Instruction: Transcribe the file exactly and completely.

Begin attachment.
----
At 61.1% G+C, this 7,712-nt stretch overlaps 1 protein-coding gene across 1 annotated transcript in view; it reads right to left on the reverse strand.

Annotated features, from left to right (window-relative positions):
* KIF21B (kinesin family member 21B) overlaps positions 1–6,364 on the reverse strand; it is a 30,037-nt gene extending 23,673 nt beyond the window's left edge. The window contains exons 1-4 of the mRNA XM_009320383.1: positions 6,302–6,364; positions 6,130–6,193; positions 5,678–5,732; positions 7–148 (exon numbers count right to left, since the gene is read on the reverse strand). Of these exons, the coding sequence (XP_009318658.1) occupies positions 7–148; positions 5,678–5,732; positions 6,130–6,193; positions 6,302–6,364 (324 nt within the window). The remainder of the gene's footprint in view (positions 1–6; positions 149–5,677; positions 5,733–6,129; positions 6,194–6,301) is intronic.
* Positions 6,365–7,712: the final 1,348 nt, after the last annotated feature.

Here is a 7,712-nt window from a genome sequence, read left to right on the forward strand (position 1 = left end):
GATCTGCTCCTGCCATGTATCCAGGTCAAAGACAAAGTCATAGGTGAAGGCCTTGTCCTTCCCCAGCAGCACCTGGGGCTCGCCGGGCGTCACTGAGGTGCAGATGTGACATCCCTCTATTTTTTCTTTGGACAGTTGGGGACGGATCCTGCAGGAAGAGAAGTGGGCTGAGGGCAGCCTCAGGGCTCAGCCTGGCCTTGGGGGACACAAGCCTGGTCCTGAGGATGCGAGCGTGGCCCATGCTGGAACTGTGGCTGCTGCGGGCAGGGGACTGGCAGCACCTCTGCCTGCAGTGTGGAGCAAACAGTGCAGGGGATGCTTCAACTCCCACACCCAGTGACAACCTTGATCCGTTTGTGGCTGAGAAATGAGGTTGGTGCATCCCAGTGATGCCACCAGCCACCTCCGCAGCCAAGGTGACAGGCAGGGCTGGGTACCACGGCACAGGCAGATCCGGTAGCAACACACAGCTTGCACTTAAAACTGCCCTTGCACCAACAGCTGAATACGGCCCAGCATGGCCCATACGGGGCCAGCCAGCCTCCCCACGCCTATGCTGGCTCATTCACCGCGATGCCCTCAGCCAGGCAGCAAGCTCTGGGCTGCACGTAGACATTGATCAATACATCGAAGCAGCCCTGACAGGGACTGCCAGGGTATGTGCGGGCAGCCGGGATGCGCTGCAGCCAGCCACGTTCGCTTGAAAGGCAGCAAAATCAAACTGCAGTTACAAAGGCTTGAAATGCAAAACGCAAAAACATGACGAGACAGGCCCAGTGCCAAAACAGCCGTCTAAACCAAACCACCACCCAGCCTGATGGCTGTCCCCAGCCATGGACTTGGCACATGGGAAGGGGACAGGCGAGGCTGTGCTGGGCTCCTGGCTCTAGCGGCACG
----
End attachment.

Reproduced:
At 61.1% G+C, this 7,712-nt stretch overlaps 1 protein-coding gene across 1 annotated transcript in view; it reads right to left on the reverse strand.

Annotated features, from left to right (window-relative positions):
* KIF21B (kinesin family member 21B) overlaps positions 1–6,364 on the reverse strand; it is a 30,037-nt gene extending 23,673 nt beyond the window's left edge. The window contains exons 1-4 of the mRNA XM_009320383.1: positions 6,302–6,364; positions 6,130–6,193; positions 5,678–5,732; positions 7–148 (exon numbers count right to left, since the gene is read on the reverse strand). Of these exons, the coding sequence (XP_009318658.1) occupies positions 7–148; positions 5,678–5,732; positions 6,130–6,193; positions 6,302–6,364 (324 nt within the window). The remainder of the gene's footprint in view (positions 1–6; positions 149–5,677; positions 5,733–6,129; positions 6,194–6,301) is intronic.
* Positions 6,365–7,712: the final 1,348 nt, after the last annotated feature.

Here is a 7,712-nt window from a genome sequence, read left to right on the forward strand (position 1 = left end):
GATCTGCTCCTGCCATGTATCCAGGTCAAAGACAAAGTCATAGGTGAAGGCCTTGTCCTTCCCCAGCAGCACCTGGGGCTCGCCGGGCGTCACTGAGGTGCAGATGTGACATCCCTCTATTTTTTCTTTGGACAGTTGGGGACGGATCCTGCAGGAAGAGAAGTGGGCTGAGGGCAGCCTCAGGGCTCAGCCTGGCCTTGGGGGACACAAGCCTGGTCCTGAGGATGCGAGCGTGGCCCATGCTGGAACTGTGGCTGCTGCGGGCAGGGGACTGGCAGCACCTCTGCCTGCAGTGTGGAGCAAACAGTGCAGGGGATGCTTCAACTCCCACACCCAGTGACAACCTTGATCCGTTTGTGGCTGAGAAATGAGGTTGGTGCATCCCAGTGATGCCACCAGCCACCTCCGCAGCCAAGGTGACAGGCAGGGCTGGGTACCACGGCACAGGCAGATCCGGTAGCAACACACAGCTTGCACTTAAAACTGCCCTTGCACCAACAGCTGAATACGGCCCAGCATGGCCCATACGGGGCCAGCCAGCCTCCCCACGCCTATGCTGGCTCATTCACCGCGATGCCCTCAGCCAGGCAGCAAGCTCTGGGCTGCACGTAGACATTGATCAATACATCGAAGCAGCCCTGACAGGGACTGCCAGGGTATGTGCGGGCAGCCGGGATGCGCTGCAGCCAGCCACGTTCGCTTGAAAGGCAGCAAAATCAAACTGCAGTTACAAAGGCTTGAAATGCAAAACGCAAAAACATGACGAGACAGGCCCAGTGCCAAAACAGCCGTCTAAACCAAACCACCACCCAGCCTGATGGCTGTCCCCAGCCATGGACTTGGCACATGGGAAGGGGACAGGCGAGGCTGTGCTGGGCTCCTGGCTCTAGCGGCACG